Is it Time to Reconsider Your Current Financial Advisor?
You hire a financial advisor because you may not have the interest, time, or knowledge to manage your personal finances. And for these same reasons, it can be challenging to determine whether your advisor is adequately meeting your needs. Especially if your advisor is the only one you’ve ever worked with—or the only one you’ve ever even talked to! We work with many clients who wish they’d moved on from their previous advisor long before they did. How can you avoid a similar mistake? Here are the five reasons you may want to reconsider your current financial advisory relationship. Of course, if you aren’t currently working with an advisor and want to know where to begin, read our Viewpoint on the questions to ask before choosing an advisor.
Your Advisor Recently Sold Their Business
If your advisor is a sole proprietor or works for a small firm, then that firm may be sold when the founder(s) approaches retirement. Clients shouldn’t necessarily change advisors just because a firm is sold. However, you should evaluate the buyer and changing circumstances closely. Ideally, the buyer has a like-minded philosophy and plans to maintain a comparable approach and level of service.
If your advisor is bought out by a national conglomerate, you should consider how the non-local, corporate ownership may affect you. Will service become less personalized and advice less tailored? Will your advisor face pressure to recommend new products or services? Gaining access to new “opportunities” can be enticing but be sure you understand how any new recommendations relate to your specific financial goals.
Rather than waiting to see whether your advisor’s firm may be sold, plan ahead by asking about the firm’s ownership structure and long-term succession plans. Generally, if ownership is spread across a diverse set of employees, it’s far less likely that the firm will be sold suddenly to secure a golden nest egg for a small number of aging owners.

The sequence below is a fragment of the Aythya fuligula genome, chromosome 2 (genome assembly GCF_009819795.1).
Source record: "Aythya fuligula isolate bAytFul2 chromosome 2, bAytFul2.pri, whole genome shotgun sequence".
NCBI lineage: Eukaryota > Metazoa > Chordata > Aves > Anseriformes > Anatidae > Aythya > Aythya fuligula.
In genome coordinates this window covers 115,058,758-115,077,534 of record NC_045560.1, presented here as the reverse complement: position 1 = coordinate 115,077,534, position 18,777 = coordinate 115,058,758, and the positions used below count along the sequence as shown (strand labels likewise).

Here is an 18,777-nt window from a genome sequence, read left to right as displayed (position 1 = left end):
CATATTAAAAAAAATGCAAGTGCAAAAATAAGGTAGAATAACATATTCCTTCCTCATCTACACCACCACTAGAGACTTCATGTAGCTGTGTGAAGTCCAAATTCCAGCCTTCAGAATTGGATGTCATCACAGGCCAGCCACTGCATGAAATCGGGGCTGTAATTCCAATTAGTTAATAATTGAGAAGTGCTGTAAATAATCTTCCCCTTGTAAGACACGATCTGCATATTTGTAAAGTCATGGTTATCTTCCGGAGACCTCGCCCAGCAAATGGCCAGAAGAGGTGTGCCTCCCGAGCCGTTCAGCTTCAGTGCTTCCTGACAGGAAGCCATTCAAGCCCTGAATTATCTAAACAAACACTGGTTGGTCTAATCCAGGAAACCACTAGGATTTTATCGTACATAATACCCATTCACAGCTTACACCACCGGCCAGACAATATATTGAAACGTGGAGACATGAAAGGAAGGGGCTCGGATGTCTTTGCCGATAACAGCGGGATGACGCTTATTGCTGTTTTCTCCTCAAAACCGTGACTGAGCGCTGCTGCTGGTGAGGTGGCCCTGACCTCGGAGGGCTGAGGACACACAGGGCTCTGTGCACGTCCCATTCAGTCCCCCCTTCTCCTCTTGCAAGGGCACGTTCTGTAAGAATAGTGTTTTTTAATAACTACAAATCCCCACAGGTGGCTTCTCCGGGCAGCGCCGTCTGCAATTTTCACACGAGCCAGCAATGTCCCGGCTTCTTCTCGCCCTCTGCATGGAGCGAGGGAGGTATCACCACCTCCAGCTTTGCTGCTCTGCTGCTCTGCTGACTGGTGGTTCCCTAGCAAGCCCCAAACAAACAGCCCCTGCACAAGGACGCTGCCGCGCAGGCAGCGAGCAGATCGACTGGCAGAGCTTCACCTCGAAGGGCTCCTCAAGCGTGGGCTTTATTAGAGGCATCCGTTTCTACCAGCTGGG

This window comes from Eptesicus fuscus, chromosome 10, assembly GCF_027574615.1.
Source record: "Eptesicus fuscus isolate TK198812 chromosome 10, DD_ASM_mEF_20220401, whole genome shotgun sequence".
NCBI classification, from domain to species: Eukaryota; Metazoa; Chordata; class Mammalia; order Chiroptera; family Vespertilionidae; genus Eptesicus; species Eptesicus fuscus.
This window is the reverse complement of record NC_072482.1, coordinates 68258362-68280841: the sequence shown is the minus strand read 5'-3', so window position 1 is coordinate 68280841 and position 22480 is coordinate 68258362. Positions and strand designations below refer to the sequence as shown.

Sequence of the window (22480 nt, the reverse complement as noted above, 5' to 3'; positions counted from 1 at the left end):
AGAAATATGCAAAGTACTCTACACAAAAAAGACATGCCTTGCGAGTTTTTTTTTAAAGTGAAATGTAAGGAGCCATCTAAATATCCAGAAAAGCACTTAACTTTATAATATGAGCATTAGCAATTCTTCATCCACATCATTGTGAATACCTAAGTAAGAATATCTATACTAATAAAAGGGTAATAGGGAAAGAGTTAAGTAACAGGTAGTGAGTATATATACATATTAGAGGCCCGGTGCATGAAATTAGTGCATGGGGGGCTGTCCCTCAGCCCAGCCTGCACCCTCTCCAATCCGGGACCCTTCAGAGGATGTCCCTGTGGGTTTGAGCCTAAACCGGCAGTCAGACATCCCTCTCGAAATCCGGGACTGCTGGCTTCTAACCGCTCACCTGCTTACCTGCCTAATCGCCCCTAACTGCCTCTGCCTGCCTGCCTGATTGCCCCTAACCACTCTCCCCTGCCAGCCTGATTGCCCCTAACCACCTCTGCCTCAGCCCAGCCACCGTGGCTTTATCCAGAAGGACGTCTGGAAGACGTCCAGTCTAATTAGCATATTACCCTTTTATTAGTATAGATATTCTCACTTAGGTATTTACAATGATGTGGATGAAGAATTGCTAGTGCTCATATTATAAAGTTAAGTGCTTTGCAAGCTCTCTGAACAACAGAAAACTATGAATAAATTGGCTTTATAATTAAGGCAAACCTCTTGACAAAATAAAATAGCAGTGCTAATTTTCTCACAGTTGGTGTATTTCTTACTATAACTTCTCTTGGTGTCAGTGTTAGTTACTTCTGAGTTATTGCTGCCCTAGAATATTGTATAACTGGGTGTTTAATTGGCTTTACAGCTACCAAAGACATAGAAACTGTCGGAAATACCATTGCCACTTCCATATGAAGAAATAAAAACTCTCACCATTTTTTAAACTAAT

You Lose Time Acting as the “Go Between,” Connecting Multiple Financial Professionals
Are you frustrated by shuttling papers back and forth and forwarding e-mails between your advisor, your attorney, and your accountant? When tax time rolls around, are you struggling to remember why your advisor recommended a particular capital gains strategy?
If you’re spending considerable time managing your financial life, something isn’t working. Perhaps your advisor doesn’t offer the level of service you require, or maybe the firm is ill-equipped to keep track of your particular situation.
Working with an advisor that offers more comprehensive services can save you time, headaches, and money. At Truepoint, we offer a coordinated suite of financial services, including investment management, tax planning and preparation, and estate planning. Our teams of specialists work together to coordinate a holistic plan for each client. Plus, because these services are typically included in our fee, clients don’t need to worry about the accumulated costs of consulting additional professionals.
Your Advisor’s Business Structure is Questionable
Your advisor should be a fiduciary—a professional who must offer advice that is in your best interest. If your advisor gets a cut every time they recommend a particular product, their advice may be more likely to benefit their bottom line than yours.